By Dirty Jon Baber
As miniature wargamers, most of us have the desire to realistically represent past events on the battlefield. Many of us pick historical games specifically to re-enact battles and wars we have read about or seen in movies. There is even a subset of us who always strive for very realistic unit construction and representation of specific battles in startlingly exact detail. I am not personally hyper-focused on this aspect of the hobby, but I am amazed at some of the awesome detail and hard work that people put in to these projects. Many times, these projects include accurate unit and national symbols. Some of these symbols can be considered offensive. In thinking about the armies and conflicts that my friends and I use for wargaming, I can easily find reasons that non-gamers might be disturbed when looking casually at our hobby.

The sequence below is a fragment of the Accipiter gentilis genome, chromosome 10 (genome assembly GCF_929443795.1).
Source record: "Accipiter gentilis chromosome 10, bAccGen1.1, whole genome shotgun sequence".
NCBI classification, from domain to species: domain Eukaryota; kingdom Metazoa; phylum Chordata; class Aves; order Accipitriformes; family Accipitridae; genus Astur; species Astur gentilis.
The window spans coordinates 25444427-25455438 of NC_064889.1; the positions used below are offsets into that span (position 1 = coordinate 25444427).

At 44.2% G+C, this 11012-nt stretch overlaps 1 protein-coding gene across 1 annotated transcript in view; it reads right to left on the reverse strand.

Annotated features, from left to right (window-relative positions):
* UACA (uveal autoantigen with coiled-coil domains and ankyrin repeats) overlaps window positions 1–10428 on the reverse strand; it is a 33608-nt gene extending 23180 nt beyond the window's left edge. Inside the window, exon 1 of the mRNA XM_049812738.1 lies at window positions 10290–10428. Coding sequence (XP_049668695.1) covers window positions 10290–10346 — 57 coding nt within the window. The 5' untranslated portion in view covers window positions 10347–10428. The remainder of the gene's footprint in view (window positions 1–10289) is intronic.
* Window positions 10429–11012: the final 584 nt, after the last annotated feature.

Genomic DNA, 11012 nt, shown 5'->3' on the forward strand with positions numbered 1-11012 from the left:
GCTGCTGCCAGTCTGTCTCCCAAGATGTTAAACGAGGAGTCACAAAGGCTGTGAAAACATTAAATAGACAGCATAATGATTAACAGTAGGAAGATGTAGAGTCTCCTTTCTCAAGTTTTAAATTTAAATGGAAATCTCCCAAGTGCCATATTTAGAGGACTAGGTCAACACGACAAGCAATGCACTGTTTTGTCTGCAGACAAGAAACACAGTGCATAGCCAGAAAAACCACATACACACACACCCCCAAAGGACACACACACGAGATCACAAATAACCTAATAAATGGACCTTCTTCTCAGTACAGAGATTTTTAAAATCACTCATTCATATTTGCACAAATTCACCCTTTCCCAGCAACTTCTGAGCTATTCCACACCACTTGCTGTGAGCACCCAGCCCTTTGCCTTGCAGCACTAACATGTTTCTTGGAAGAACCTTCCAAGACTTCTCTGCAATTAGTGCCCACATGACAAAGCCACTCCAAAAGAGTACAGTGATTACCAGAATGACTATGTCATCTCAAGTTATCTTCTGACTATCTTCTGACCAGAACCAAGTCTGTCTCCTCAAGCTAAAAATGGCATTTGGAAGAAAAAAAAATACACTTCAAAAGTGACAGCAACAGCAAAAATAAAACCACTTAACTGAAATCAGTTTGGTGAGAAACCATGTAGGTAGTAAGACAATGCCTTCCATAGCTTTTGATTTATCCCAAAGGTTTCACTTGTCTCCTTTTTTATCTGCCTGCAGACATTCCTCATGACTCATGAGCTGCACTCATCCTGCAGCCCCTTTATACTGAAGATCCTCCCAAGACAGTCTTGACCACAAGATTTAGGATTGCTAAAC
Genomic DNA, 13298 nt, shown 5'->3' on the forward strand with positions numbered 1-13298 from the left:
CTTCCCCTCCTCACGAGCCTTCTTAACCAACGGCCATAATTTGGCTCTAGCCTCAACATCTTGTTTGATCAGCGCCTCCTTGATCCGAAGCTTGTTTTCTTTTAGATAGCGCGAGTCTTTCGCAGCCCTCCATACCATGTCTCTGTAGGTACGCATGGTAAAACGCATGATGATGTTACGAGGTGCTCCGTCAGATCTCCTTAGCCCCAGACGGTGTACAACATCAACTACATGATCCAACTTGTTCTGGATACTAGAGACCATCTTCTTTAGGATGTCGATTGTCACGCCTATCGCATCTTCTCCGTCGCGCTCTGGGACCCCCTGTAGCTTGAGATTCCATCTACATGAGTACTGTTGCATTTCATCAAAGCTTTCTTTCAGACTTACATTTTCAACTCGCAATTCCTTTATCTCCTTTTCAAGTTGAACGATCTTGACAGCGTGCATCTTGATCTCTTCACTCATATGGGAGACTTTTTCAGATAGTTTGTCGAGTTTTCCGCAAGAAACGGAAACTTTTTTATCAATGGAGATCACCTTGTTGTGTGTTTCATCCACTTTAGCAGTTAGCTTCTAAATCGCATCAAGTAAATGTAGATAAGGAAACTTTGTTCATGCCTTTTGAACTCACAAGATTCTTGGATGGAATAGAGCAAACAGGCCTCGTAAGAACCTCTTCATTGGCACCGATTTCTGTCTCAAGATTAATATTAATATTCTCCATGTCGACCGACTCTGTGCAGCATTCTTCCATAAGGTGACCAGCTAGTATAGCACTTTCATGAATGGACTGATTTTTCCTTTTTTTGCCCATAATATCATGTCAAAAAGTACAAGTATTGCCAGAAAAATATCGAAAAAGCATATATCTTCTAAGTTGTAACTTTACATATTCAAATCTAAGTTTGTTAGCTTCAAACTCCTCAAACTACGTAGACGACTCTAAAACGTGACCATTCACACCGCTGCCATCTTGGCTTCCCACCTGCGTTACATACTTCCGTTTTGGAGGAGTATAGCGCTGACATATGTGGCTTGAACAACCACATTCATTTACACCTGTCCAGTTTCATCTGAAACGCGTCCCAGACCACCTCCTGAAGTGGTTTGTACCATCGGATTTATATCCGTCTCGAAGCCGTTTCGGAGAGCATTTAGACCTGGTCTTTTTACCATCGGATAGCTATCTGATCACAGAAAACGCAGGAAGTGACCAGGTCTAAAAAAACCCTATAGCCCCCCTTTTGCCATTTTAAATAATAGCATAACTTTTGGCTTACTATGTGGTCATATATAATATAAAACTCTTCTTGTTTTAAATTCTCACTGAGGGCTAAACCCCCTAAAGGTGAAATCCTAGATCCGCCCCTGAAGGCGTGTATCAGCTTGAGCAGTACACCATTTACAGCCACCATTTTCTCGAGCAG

The swastika is outlawed in parts of Europe. This symbol is highly offensive to many people, and is still used as a symbol of hate and violence by neo-Nazis. Outside of our hobby, I feel a bit of disgust every time I see it, but I have put it on my own tanks and airplanes when historically accurate.
The Arab-Israeli War is still weighing heavily on the Middle-East today. People are routinely killed over some of the same things that drove this war. The Star of David can inspire some very strong reactions from people in the area, and even spark violence. This symbol is highly offensive to some peoples and revered by others. These flags are all over the place when we play an AIW game.
When strolling through Historicon, I see my friends running an American Civil War game, full of troops. Battle flags are everywhere, historically represented. The GMs of this ACW game are some of the most liberal people I know, yet here is this symbol that in a different context is very, very offensive to some people.
|Image from Perry Miniatures|
This can go on and on. The British burned down the White House. Do Americans think of that when seeing the Union Jack? The United States of America did horrible things to the Native American population under our own flag. Do Americans - native and otherwise - think of that when they see it? Probably not enough. How about the Mai Lai Massacre?